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3 Things Flight Attendants Find Rude and Obnoxious

Flight attendants say they've been “prodded, poked, and even pinched,” among other things.

Flight attendants are here to help, but they aren't your personal inflight servant. One flight attendant's column for The Sun laid out a few pointers for airline passengers to keep in mind to help them avoid being labeled as an obnoxious flyer. 

"There's absolutely no need for you to be rude," says the anonymous flight attendant who authored the post, adding that doing so can get you "worse service." Here are behaviors and actions to avoid on your next trip on an airplane, especially when trying to get a flight attendant's attention.

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1. Do not touch a flight attendant.

Touching a flight attendant is "something you shouldn't really ever do," according to The Sun's source, who says they've been "prodded, poked, and even pinched" while trying to do their job.

The flight attendant emphasizes that there are plenty of other ways to get a flight attendant's attention that doesn't cross such a personal boundary. "A gentle tap on the shoulder is the absolute most we would accept," they add. "But only in very rare instances."

2. There's no need to shout or act entitled.

Unless it's a true emergency, do not raise your voice on a flight, especially if it's just to get your drink refilled. "That's incredibly rude and obnoxious," the flight attendant emphasizes.

While whistling, clicking, kissing sounds, and other vocal indicators aren't ideal either, they do give some passengers the benefit of the doubt as these actions can be based on cultural factors rather than impoliteness.

"Most of us understand that different cultures find different things acceptable and that we shouldn't take offense," the source explains. "Not everyone speaks English and they all have their own methods of contacting flight attendants."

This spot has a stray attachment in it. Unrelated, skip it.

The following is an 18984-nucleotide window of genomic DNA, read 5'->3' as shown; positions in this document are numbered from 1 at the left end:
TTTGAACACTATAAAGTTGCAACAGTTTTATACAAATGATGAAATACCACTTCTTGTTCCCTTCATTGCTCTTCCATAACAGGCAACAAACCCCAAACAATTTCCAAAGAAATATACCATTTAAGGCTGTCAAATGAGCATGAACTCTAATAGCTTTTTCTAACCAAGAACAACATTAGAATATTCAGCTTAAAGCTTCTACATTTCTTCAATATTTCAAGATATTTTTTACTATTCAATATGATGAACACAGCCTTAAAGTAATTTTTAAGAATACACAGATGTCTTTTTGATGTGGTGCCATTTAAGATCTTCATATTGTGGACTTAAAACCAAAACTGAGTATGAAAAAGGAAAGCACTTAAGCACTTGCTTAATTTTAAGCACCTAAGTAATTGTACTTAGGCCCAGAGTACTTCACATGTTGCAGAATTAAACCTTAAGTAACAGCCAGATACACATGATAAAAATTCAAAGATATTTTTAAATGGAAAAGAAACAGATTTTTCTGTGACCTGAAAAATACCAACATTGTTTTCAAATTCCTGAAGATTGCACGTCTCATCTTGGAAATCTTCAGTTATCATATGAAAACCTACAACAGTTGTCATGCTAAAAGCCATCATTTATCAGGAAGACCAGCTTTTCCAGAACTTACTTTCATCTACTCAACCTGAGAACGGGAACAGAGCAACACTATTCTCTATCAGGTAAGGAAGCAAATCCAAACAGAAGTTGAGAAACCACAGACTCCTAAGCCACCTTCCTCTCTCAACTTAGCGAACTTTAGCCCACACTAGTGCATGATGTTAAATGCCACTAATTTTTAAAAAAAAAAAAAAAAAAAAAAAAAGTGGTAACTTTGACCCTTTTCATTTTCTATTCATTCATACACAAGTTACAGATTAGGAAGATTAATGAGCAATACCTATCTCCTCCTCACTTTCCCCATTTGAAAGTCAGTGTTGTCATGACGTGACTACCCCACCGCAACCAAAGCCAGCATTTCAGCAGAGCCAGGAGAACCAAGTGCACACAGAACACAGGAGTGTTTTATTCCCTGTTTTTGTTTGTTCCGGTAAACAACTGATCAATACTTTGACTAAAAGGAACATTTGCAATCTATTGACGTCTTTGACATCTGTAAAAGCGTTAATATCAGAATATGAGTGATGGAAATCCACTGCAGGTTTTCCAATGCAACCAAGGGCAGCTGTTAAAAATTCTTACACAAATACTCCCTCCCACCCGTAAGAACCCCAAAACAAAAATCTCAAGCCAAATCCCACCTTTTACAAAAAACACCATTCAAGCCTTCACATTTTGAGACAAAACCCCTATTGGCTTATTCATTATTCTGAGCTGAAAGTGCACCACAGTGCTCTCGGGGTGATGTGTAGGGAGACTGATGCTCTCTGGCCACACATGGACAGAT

As long as the method of grabbing someone's attention seems reasonable, "we're happy enough to help you," they add. Any obviously demeaning words or actions are completely unnecessary.

3. Using the call button is the most annoying thing.

call button on airplane things that horrify flight attendants

Sure, it's there for passengers to use to get a flight attendant's attention without having to leave their seat, but it's an aspect of working on an aircraft that inflight employees "loathe" according to the author.

"We're taught to stick to the 'coke or stroke' motto whenever we hear the bell," they explain. "That means that each time someone presses the button, it could be for a drink, or it could just as easily be a medical emergency."

The flight attendant advises only using the call button for something really important because "we're usually doing something important elsewhere on the aircraft."

If your flight attendant isn't immediately visible in the aisle, the author advises simply getting up and looking for someone to assist you.

"It's worth checking what we're up to, one of us will be in the galley, with all the food, drinks, and pretty much anything you might ask for anyway," they add. "So it won't do you any harm to stretch your legs and come and ask."

The flight attendant emphasizes it's a great way to avoid any unnecessary urgency causing them to react "as if someone could be having a heart attack when all they need is a beer."

And while keeping kids occupied on a long flight can be challenging, the call button is not an interactive toy. The flight attendant has a tip to help families who might have push-button-happy kids.

"We have the option to turn off their call bell, so they can press away, without disturbing us and our service," they explain. "There's lots of other call bells on the plane if you need us urgently."

To stay on your flight attendant's good side—and to just, you know, be a mindful human being—keep your hands to yourself, get their attention in a polite manner, and skip the call button for anything other than a true emergency. 

Katka Lapelosova
Kat is a born and raised New Yorker exploring the world as she writes, eats, and everything in between. Read more
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